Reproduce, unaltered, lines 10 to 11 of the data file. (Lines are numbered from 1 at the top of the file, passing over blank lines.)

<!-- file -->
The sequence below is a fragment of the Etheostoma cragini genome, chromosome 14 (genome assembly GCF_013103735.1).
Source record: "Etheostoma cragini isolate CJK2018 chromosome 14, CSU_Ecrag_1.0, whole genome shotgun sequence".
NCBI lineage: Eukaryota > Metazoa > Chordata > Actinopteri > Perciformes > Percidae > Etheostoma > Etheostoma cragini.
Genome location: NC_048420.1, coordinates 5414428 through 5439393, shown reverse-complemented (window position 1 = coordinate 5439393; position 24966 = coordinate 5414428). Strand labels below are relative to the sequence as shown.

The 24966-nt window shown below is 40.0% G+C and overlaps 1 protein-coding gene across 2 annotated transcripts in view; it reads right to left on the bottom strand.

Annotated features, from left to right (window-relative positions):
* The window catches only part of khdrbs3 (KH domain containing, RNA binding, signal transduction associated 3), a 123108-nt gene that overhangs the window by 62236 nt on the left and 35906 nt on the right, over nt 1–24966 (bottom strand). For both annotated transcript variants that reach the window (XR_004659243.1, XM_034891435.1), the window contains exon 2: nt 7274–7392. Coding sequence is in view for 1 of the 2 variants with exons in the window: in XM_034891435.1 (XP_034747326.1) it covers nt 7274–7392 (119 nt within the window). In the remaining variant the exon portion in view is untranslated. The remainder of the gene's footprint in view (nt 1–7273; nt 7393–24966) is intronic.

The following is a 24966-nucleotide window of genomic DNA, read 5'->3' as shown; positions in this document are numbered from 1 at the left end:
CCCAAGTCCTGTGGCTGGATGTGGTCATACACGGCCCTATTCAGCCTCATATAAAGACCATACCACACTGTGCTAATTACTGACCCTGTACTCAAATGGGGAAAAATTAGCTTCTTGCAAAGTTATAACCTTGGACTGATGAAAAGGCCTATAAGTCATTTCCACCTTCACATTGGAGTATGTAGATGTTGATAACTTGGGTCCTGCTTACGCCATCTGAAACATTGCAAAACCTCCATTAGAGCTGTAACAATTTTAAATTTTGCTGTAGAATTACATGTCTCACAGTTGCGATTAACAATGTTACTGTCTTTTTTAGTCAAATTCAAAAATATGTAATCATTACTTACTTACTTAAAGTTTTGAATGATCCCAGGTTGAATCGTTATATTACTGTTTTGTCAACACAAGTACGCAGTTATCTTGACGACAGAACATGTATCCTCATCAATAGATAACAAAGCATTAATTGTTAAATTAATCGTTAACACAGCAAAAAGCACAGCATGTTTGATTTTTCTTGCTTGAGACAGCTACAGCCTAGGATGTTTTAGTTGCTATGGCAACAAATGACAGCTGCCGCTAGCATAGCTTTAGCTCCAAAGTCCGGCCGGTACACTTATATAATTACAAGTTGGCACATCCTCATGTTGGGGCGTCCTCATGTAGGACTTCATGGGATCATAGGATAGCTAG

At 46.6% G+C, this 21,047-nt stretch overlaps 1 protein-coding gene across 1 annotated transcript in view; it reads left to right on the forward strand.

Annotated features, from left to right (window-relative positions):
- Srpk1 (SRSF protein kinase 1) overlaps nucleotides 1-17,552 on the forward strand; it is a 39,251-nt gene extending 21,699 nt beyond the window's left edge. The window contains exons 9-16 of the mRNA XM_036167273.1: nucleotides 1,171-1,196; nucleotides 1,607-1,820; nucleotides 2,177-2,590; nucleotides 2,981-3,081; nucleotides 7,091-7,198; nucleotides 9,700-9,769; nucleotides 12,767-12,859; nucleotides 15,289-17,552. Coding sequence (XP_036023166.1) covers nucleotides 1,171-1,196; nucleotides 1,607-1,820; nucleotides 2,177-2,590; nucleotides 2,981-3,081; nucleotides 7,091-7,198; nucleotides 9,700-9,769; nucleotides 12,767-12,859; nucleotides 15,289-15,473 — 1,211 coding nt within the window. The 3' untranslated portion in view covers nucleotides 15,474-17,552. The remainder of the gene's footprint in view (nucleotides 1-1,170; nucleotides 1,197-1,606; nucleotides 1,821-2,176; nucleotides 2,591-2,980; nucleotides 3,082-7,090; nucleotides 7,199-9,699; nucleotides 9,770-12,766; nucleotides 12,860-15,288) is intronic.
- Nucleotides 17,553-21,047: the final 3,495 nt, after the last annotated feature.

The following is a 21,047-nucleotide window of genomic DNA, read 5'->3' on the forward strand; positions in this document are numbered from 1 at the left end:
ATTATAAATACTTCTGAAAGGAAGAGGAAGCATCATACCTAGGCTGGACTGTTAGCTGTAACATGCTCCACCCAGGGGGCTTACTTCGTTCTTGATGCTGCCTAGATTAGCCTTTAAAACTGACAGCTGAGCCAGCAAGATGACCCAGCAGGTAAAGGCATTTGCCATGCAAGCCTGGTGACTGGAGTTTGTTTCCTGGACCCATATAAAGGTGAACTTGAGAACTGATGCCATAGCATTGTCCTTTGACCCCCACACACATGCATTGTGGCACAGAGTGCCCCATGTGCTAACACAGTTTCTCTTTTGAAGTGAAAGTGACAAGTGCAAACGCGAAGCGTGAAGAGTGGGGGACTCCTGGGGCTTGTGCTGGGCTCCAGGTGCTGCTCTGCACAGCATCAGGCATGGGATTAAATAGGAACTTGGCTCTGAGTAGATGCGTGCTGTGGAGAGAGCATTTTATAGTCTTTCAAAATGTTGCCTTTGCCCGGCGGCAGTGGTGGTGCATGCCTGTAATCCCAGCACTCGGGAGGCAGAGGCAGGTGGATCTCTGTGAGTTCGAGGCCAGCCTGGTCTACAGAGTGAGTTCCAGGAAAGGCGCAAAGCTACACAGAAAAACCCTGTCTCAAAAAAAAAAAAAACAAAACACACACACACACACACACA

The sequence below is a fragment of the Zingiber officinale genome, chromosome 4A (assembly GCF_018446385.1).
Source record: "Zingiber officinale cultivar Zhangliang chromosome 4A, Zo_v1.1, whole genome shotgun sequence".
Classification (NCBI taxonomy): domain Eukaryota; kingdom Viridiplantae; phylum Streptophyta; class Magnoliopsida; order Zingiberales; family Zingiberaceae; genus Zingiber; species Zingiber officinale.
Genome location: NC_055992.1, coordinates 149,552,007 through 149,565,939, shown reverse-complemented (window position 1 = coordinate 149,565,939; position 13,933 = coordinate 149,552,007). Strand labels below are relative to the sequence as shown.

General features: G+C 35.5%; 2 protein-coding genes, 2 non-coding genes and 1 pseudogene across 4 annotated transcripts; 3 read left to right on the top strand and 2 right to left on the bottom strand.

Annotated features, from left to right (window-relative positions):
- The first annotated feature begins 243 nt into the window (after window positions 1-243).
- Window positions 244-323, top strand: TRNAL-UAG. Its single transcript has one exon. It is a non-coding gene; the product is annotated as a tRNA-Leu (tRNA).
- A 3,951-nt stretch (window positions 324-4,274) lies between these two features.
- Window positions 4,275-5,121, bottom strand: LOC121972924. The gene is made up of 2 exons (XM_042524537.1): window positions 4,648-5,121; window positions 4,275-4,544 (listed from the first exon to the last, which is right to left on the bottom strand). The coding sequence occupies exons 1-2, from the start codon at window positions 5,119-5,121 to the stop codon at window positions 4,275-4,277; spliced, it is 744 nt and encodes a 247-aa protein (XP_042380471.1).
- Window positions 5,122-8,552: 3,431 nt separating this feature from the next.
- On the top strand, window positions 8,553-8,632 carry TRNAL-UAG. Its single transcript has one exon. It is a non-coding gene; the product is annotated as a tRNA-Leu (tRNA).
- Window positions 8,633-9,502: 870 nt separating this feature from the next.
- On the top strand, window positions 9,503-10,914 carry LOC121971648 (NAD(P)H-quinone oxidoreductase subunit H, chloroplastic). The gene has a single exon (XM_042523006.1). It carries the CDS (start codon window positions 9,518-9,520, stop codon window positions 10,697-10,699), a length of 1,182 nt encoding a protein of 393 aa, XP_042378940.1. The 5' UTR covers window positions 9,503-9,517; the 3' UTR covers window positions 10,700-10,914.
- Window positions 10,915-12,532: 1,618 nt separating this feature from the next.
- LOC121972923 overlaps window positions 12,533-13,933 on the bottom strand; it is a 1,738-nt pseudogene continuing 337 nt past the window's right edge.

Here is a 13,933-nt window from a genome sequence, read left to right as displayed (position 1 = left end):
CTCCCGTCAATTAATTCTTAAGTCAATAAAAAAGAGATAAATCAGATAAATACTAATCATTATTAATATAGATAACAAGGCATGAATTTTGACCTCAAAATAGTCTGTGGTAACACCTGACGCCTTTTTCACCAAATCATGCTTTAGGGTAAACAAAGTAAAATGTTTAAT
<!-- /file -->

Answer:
At 46.6% G+C, this 21,047-nt stretch overlaps 1 protein-coding gene across 1 annotated transcript in view; it reads left to right on the forward strand.

Annotated features, from left to right (window-relative positions):